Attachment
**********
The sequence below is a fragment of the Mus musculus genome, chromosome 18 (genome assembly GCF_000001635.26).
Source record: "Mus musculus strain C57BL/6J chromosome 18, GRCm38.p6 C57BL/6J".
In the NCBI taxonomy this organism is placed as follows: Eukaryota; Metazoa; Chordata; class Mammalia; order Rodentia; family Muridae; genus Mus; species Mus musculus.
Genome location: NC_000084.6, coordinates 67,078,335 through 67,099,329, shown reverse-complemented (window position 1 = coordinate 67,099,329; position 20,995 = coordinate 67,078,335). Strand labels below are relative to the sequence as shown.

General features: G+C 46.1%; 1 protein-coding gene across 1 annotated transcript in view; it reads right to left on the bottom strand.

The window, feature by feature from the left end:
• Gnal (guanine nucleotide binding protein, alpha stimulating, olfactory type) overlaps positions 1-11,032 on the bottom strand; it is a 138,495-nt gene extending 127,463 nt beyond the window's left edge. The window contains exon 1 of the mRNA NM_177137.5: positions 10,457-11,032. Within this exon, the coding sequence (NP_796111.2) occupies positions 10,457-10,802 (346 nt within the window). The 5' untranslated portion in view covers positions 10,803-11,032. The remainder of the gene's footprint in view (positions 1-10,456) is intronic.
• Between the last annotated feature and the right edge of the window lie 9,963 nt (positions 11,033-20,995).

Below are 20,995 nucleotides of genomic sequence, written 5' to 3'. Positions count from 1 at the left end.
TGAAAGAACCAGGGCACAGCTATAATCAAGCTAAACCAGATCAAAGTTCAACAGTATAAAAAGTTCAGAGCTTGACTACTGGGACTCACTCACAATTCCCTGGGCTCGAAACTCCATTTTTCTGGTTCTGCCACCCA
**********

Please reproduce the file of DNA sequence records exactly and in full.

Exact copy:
The sequence below is a fragment of the Mus musculus genome, chromosome 18 (genome assembly GCF_000001635.26).
Source record: "Mus musculus strain C57BL/6J chromosome 18, GRCm38.p6 C57BL/6J".
In the NCBI taxonomy this organism is placed as follows: Eukaryota; Metazoa; Chordata; class Mammalia; order Rodentia; family Muridae; genus Mus; species Mus musculus.
Genome location: NC_000084.6, coordinates 67,078,335 through 67,099,329, shown reverse-complemented (window position 1 = coordinate 67,099,329; position 20,995 = coordinate 67,078,335). Strand labels below are relative to the sequence as shown.

General features: G+C 46.1%; 1 protein-coding gene across 1 annotated transcript in view; it reads right to left on the bottom strand.

The window, feature by feature from the left end:
• Gnal (guanine nucleotide binding protein, alpha stimulating, olfactory type) overlaps positions 1-11,032 on the bottom strand; it is a 138,495-nt gene extending 127,463 nt beyond the window's left edge. The window contains exon 1 of the mRNA NM_177137.5: positions 10,457-11,032. Within this exon, the coding sequence (NP_796111.2) occupies positions 10,457-10,802 (346 nt within the window). The 5' untranslated portion in view covers positions 10,803-11,032. The remainder of the gene's footprint in view (positions 1-10,456) is intronic.
• Between the last annotated feature and the right edge of the window lie 9,963 nt (positions 11,033-20,995).

Below are 20,995 nucleotides of genomic sequence, written 5' to 3'. Positions count from 1 at the left end.
TGAAAGAACCAGGGCACAGCTATAATCAAGCTAAACCAGATCAAAGTTCAACAGTATAAAAAGTTCAGAGCTTGACTACTGGGACTCACTCACAATTCCCTGGGCTCGAAACTCCATTTTTCTGGTTCTGCCACCCA